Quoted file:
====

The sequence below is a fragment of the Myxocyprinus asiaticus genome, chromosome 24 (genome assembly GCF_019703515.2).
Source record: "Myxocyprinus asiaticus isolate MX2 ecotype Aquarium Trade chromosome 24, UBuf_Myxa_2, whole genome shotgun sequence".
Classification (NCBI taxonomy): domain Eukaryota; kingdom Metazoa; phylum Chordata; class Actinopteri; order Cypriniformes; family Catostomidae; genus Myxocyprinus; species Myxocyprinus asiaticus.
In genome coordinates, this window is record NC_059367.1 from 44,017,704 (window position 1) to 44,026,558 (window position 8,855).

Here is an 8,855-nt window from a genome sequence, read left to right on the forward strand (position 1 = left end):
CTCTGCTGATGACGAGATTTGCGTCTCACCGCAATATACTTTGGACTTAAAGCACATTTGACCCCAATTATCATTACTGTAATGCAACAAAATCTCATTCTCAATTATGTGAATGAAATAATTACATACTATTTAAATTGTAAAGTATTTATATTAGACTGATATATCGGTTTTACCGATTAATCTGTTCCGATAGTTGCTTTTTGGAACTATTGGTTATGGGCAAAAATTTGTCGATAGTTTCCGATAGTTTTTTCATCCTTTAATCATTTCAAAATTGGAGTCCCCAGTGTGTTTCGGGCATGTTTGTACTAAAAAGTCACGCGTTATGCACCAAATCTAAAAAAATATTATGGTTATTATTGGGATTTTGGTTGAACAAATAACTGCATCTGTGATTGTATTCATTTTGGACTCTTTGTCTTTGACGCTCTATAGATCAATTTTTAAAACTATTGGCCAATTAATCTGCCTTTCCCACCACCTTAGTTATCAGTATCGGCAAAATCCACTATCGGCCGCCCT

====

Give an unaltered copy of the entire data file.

The sequence below is a fragment of the Myxocyprinus asiaticus genome, chromosome 24 (genome assembly GCF_019703515.2).
Source record: "Myxocyprinus asiaticus isolate MX2 ecotype Aquarium Trade chromosome 24, UBuf_Myxa_2, whole genome shotgun sequence".
Classification (NCBI taxonomy): domain Eukaryota; kingdom Metazoa; phylum Chordata; class Actinopteri; order Cypriniformes; family Catostomidae; genus Myxocyprinus; species Myxocyprinus asiaticus.
In genome coordinates, this window is record NC_059367.1 from 44,017,704 (window position 1) to 44,026,558 (window position 8,855).

Here is an 8,855-nt window from a genome sequence, read left to right on the forward strand (position 1 = left end):
CTCTGCTGATGACGAGATTTGCGTCTCACCGCAATATACTTTGGACTTAAAGCACATTTGACCCCAATTATCATTACTGTAATGCAACAAAATCTCATTCTCAATTATGTGAATGAAATAATTACATACTATTTAAATTGTAAAGTATTTATATTAGACTGATATATCGGTTTTACCGATTAATCTGTTCCGATAGTTGCTTTTTGGAACTATTGGTTATGGGCAAAAATTTGTCGATAGTTTCCGATAGTTTTTTCATCCTTTAATCATTTCAAAATTGGAGTCCCCAGTGTGTTTCGGGCATGTTTGTACTAAAAAGTCACGCGTTATGCACCAAATCTAAAAAAATATTATGGTTATTATTGGGATTTTGGTTGAACAAATAACTGCATCTGTGATTGTATTCATTTTGGACTCTTTGTCTTTGACGCTCTATAGATCAATTTTTAAAACTATTGGCCAATTAATCTGCCTTTCCCACCACCTTAGTTATCAGTATCGGCAAAATCCACTATCGGCCGCCCT